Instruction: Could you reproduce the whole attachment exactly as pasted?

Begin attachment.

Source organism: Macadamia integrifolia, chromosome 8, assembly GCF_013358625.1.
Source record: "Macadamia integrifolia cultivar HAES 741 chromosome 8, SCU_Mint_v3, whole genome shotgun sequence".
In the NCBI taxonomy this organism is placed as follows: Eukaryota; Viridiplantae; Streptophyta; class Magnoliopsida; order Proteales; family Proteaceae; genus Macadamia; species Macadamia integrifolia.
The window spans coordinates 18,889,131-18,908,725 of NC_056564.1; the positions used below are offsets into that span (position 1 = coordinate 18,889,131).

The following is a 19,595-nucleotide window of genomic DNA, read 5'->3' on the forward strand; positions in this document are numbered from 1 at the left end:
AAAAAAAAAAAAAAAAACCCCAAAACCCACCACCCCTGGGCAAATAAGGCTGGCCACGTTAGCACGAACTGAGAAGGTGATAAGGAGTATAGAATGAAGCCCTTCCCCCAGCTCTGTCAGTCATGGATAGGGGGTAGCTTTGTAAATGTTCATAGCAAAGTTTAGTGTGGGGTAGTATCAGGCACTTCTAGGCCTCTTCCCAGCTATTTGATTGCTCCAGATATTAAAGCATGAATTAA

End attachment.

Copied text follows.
Source organism: Macadamia integrifolia, chromosome 8, assembly GCF_013358625.1.
Source record: "Macadamia integrifolia cultivar HAES 741 chromosome 8, SCU_Mint_v3, whole genome shotgun sequence".
In the NCBI taxonomy this organism is placed as follows: Eukaryota; Viridiplantae; Streptophyta; class Magnoliopsida; order Proteales; family Proteaceae; genus Macadamia; species Macadamia integrifolia.
The window spans coordinates 18,889,131-18,908,725 of NC_056564.1; the positions used below are offsets into that span (position 1 = coordinate 18,889,131).

The following is a 19,595-nucleotide window of genomic DNA, read 5'->3' on the forward strand; positions in this document are numbered from 1 at the left end:
AAAAAAAAAAAAAAAAACCCCAAAACCCACCACCCCTGGGCAAATAAGGCTGGCCACGTTAGCACGAACTGAGAAGGTGATAAGGAGTATAGAATGAAGCCCTTCCCCCAGCTCTGTCAGTCATGGATAGGGGGTAGCTTTGTAAATGTTCATAGCAAAGTTTAGTGTGGGGTAGTATCAGGCACTTCTAGGCCTCTTCCCAGCTATTTGATTGCTCCAGATATTAAAGCATGAATTAA